on DVDjust in time for the holidays from Cinema Libre Studio) reveals all these perils of the trade as well as its many joys.
"It's not a job; it's a calling, a destiny," according to one interviewee in the film who annually dons the familiar red and white. Director Jeff Myers primarily follows the journey of Los Angeles resident Jack Sanderson, who found Christmas had lost much of its value and meaning following the deaths of his parents. The funny, well-spoken Sanderson decided to try to re-discover the holiday spirit by growing out his beard, dyeing it white and attending one of several schools for professional Santas scattered across the US. Myers' camera tracks Sanderson as he learns such valuable lessons as never refer to children as "kids," never add an additional exclamation to Santa's traditionally triune "Ho, ho, ho," and to always assure the children sitting on his lap that he will do everything possible to satisfy their Christmas wish lists. "In essence," Sanderson confesses, "I've been given a license to lie to children, and to lie big."
As a lifelong devotee of the pleasantly-plump mascot of gift giving, I was impressed not just by the caliber of character(s) depicted in Becoming Santa but by the documentary's incorporation of historical facts behind the contemporary legend. The source tale of St. Nicholas -- a 3rd-century benefactor known for his secret support of the poor and needy in what is now known as southern Turkey -- is given considerable time, as are the Civil War-era innovations to the tradition. These included the first American artistic illustration of Santa (which would later be appropriated by the Coca-Cola Company to even greater effect), the first Christmas tree sales in the US, and the introduction of Christmas greeting cards. The first "live" Santa, personified by James Edgar, debuted in a Boston department store in 1890.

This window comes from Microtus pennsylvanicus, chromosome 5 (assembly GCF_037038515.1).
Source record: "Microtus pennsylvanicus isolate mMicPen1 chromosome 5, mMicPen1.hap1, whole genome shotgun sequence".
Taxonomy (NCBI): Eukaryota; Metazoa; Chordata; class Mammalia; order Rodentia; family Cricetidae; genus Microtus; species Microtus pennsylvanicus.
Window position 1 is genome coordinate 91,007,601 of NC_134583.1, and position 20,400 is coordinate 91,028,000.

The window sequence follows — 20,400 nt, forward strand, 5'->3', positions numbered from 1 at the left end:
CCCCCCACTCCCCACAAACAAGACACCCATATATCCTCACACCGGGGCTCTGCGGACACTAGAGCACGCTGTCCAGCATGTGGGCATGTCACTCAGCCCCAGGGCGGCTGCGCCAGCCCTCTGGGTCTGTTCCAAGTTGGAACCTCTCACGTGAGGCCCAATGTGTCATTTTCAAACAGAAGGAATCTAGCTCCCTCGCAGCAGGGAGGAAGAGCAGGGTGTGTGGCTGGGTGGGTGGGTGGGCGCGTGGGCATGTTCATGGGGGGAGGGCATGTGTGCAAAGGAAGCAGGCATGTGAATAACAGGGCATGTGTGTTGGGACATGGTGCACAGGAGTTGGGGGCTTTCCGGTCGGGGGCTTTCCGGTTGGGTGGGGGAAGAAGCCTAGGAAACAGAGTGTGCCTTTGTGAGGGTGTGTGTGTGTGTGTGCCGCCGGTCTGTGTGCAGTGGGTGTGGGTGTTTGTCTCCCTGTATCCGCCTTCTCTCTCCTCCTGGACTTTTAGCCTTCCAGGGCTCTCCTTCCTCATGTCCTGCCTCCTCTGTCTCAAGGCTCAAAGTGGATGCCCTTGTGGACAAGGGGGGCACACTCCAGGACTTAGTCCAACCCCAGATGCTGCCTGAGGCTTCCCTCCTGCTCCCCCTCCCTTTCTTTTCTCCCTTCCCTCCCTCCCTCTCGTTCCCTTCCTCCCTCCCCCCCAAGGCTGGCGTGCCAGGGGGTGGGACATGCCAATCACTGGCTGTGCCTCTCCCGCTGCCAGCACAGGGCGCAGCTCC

I wish Myers would have focused less on Sanderson, entertaining though he be, and given some of his supporting Santas a little more screen time. Each has a fascinating back story, and most unselfishly volunteer their considerable time spent as Santa each year in malls, parades and at parties. But Myers succeeds, movingly so, at showing the great good done each year in the name of Santa Claus via considerable fund-raising efforts and gift donations that support underprivileged children, men and women worldwide.
Although I've become increasingly horrified by the greed and commercialism that drive "Black Friday" and the holiday shopping season, I will always believe in Santa and the overly-generous devotion to humankind's good that he represents. If there is anyone out there who needs your Christmas spirit renewed, rent Becoming Santa today. I guarantee you won't regret it.
Reverend's Rating: B+
Review by Rev. Chris Carpenter, resident film critic of Movie Dearest and the Blade California.